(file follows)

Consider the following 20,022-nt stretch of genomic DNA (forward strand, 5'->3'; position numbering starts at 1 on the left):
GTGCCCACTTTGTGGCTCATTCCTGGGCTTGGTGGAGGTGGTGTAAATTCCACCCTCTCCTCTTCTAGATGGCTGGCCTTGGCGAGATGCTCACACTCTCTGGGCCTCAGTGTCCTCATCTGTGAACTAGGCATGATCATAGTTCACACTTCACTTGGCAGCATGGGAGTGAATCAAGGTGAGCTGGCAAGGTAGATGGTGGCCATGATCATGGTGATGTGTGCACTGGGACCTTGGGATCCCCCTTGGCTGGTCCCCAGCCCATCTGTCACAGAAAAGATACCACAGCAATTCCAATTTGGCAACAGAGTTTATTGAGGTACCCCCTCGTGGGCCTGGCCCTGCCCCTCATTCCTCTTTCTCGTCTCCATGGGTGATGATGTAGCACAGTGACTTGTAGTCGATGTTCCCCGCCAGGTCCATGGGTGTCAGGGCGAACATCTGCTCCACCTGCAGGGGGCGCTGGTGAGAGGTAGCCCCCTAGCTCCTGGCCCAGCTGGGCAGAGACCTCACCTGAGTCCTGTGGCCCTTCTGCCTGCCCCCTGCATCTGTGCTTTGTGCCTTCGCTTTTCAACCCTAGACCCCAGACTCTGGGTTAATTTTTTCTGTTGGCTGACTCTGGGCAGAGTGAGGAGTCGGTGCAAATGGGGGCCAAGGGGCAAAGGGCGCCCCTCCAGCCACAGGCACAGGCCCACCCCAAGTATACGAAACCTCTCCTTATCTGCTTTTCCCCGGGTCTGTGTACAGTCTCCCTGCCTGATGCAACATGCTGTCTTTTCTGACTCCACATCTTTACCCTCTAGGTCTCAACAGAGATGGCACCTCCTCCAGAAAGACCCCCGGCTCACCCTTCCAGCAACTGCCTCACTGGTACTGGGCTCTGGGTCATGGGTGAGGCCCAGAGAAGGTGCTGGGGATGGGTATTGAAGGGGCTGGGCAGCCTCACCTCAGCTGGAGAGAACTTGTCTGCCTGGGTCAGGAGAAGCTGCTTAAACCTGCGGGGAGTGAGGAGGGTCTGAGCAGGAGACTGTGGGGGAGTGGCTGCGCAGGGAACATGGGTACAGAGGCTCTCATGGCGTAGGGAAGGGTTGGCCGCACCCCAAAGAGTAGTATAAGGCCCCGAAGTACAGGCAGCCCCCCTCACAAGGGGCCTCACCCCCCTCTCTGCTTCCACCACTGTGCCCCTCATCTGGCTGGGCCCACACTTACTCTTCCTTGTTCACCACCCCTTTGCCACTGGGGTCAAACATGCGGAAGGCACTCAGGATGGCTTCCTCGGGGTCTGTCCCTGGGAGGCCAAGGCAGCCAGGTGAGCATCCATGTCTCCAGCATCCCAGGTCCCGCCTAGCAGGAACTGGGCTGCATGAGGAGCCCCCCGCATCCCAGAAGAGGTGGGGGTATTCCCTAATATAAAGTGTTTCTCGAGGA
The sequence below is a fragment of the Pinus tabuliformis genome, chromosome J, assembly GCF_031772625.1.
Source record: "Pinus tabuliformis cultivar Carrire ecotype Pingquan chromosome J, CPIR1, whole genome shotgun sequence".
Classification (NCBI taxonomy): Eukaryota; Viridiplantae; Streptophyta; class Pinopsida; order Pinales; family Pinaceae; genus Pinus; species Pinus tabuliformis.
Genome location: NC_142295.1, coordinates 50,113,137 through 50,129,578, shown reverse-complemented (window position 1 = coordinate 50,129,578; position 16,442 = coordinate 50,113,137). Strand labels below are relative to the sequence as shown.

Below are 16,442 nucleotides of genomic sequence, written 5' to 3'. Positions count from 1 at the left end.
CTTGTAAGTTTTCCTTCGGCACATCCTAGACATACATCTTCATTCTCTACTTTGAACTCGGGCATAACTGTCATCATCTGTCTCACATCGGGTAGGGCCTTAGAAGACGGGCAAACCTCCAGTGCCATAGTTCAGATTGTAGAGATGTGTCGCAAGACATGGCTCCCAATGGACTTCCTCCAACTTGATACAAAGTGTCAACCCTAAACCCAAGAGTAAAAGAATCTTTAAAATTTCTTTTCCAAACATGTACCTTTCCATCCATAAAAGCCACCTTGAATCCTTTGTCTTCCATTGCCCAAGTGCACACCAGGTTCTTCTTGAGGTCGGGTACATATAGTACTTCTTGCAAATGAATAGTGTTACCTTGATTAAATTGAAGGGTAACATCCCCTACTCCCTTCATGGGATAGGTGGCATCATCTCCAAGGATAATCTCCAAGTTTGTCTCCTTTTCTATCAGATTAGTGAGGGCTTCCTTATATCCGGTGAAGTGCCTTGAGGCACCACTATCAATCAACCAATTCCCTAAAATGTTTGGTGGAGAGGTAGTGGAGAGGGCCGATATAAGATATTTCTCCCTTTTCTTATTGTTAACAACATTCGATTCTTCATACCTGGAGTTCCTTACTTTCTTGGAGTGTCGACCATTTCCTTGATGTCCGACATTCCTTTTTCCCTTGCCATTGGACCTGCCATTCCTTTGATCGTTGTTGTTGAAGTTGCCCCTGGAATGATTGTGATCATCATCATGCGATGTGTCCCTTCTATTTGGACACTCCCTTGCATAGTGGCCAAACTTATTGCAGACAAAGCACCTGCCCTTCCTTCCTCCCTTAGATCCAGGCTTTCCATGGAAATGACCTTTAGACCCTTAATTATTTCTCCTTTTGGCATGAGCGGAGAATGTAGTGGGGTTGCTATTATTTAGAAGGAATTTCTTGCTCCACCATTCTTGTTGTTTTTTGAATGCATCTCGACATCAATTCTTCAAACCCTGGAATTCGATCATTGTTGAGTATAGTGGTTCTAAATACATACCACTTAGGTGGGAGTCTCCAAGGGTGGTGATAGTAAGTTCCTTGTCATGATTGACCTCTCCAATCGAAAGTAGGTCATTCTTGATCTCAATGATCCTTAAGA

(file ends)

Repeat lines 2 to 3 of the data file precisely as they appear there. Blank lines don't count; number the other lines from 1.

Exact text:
GTGCCCACTTTGTGGCTCATTCCTGGGCTTGGTGGAGGTGGTGTAAATTCCACCCTCTCCTCTTCTAGATGGCTGGCCTTGGCGAGATGCTCACACTCTCTGGGCCTCAGTGTCCTCATCTGTGAACTAGGCATGATCATAGTTCACACTTCACTTGGCAGCATGGGAGTGAATCAAGGTGAGCTGGCAAGGTAGATGGTGGCCATGATCATGGTGATGTGTGCACTGGGACCTTGGGATCCCCCTTGGCTGGTCCCCAGCCCATCTGTCACAGAAAAGATACCACAGCAATTCCAATTTGGCAACAGAGTTTATTGAGGTACCCCCTCGTGGGCCTGGCCCTGCCCCTCATTCCTCTTTCTCGTCTCCATGGGTGATGATGTAGCACAGTGACTTGTAGTCGATGTTCCCCGCCAGGTCCATGGGTGTCAGGGCGAACATCTGCTCCACCTGCAGGGGGCGCTGGTGAGAGGTAGCCCCCTAGCTCCTGGCCCAGCTGGGCAGAGACCTCACCTGAGTCCTGTGGCCCTTCTGCCTGCCCCCTGCATCTGTGCTTTGTGCCTTCGCTTTTCAACCCTAGACCCCAGACTCTGGGTTAATTTTTTCTGTTGGCTGACTCTGGGCAGAGTGAGGAGTCGGTGCAAATGGGGGCCAAGGGGCAAAGGGCGCCCCTCCAGCCACAGGCACAGGCCCACCCCAAGTATACGAAACCTCTCCTTATCTGCTTTTCCCCGGGTCTGTGTACAGTCTCCCTGCCTGATGCAACATGCTGTCTTTTCTGACTCCACATCTTTACCCTCTAGGTCTCAACAGAGATGGCACCTCCTCCAGAAAGACCCCCGGCTCACCCTTCCAGCAACTGCCTCACTGGTACTGGGCTCTGGGTCATGGGTGAGGCCCAGAGAAGGTGCTGGGGATGGGTATTGAAGGGGCTGGGCAGCCTCACCTCAGCTGGAGAGAACTTGTCTGCCTGGGTCAGGAGAAGCTGCTTAAACCTGCGGGGAGTGAGGAGGGTCTGAGCAGGAGACTGTGGGGGAGTGGCTGCGCAGGGAACATGGGTACAGAGGCTCTCATGGCGTAGGGAAGGGTTGGCCGCACCCCAAAGAGTAGTATAAGGCCCCGAAGTACAGGCAGCCCCCCTCACAAGGGGCCTCACCCCCCTCTCTGCTTCCACCACTGTGCCCCTCATCTGGCTGGGCCCACACTTACTCTTCCTTGTTCACCACCCCTTTGCCACTGGGGTCAAACATGCGGAAGGCACTCAGGATGGCTTCCTCGGGGTCTGTCCCTGGGAGGCCAAGGCAGCCAGGTGAGCATCCATGTCTCCAGCATCCCAGGTCCCGCCTAGCAGGAACTGGGCTGCATGAGGAGCCCCCCGCATCCCAGAAGAGGTGGGGGTATTCCCTAATATAAAGTGTTTCTCGAGGA
The sequence below is a fragment of the Pinus tabuliformis genome, chromosome J, assembly GCF_031772625.1.